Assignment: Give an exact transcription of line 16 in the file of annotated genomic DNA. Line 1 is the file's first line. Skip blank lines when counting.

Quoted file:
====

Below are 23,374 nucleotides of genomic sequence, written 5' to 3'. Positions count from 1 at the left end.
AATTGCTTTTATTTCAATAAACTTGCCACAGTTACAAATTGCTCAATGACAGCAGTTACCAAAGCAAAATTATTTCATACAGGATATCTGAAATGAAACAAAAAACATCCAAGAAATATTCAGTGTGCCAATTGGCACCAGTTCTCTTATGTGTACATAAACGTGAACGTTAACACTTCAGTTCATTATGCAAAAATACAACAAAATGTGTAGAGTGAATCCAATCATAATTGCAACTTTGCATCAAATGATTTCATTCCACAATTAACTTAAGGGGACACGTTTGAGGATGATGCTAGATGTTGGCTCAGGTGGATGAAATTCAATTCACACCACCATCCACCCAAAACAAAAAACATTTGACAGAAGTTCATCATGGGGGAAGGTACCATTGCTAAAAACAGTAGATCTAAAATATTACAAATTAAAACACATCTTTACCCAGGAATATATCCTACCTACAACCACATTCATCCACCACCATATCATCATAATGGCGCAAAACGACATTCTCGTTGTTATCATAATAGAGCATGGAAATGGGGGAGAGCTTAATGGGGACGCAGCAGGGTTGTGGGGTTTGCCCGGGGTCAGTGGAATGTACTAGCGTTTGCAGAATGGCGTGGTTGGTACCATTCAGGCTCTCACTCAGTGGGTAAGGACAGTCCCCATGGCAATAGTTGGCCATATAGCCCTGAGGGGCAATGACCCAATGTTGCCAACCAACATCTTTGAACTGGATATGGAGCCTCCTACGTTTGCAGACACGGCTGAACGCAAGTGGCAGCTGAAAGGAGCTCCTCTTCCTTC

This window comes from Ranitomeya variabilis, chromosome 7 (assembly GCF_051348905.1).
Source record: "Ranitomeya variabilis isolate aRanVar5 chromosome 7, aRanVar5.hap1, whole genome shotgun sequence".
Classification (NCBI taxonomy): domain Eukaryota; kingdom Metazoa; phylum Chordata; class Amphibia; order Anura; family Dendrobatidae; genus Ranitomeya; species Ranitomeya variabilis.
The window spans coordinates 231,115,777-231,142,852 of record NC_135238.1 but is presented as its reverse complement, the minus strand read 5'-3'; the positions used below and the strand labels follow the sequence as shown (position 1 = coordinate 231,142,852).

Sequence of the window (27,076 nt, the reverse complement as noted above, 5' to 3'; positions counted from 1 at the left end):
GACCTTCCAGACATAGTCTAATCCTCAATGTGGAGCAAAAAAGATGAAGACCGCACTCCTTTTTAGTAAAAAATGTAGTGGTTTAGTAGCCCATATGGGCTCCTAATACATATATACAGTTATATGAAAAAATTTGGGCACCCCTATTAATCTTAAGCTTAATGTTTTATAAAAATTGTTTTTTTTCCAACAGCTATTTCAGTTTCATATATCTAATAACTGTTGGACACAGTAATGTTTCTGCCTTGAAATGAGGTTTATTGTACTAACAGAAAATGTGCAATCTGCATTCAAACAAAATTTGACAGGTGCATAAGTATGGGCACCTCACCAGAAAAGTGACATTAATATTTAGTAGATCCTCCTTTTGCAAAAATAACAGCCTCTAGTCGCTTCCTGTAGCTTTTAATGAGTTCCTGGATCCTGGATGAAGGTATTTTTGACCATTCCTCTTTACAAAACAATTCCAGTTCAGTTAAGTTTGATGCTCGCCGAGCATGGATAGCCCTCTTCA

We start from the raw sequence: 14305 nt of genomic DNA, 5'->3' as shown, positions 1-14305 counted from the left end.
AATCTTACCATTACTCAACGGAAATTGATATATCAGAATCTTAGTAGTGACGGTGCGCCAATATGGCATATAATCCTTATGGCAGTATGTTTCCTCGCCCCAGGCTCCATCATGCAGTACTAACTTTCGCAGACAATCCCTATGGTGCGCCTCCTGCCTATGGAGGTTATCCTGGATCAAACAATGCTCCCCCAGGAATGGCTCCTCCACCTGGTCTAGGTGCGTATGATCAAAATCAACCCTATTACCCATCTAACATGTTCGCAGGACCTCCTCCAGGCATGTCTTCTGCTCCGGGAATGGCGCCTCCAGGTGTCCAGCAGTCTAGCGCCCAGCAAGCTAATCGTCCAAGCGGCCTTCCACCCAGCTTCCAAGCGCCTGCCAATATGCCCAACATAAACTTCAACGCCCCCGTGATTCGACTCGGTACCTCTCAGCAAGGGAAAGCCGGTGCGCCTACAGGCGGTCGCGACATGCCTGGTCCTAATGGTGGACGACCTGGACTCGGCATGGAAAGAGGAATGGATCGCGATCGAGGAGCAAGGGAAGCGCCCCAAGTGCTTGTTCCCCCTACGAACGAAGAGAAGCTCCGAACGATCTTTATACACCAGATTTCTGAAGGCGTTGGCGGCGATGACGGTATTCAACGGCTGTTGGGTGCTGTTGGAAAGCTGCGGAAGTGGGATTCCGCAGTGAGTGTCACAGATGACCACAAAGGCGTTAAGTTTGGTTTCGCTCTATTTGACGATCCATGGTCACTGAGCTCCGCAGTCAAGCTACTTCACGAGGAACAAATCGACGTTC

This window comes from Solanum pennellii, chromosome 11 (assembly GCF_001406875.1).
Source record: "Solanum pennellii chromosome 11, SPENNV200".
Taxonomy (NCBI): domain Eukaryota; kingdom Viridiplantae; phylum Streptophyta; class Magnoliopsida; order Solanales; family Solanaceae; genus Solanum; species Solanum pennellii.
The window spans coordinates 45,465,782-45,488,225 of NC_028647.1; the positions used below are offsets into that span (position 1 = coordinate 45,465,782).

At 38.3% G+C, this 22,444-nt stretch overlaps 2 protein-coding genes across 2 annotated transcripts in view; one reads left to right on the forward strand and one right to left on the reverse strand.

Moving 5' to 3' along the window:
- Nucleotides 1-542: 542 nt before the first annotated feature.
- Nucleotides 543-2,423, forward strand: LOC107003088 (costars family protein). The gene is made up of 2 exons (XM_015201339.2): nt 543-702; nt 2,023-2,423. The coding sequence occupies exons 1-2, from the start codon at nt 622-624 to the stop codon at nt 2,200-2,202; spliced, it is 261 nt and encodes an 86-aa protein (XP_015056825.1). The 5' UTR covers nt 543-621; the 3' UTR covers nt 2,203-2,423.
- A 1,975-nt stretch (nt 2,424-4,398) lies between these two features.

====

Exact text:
Moving 5' to 3' along the window: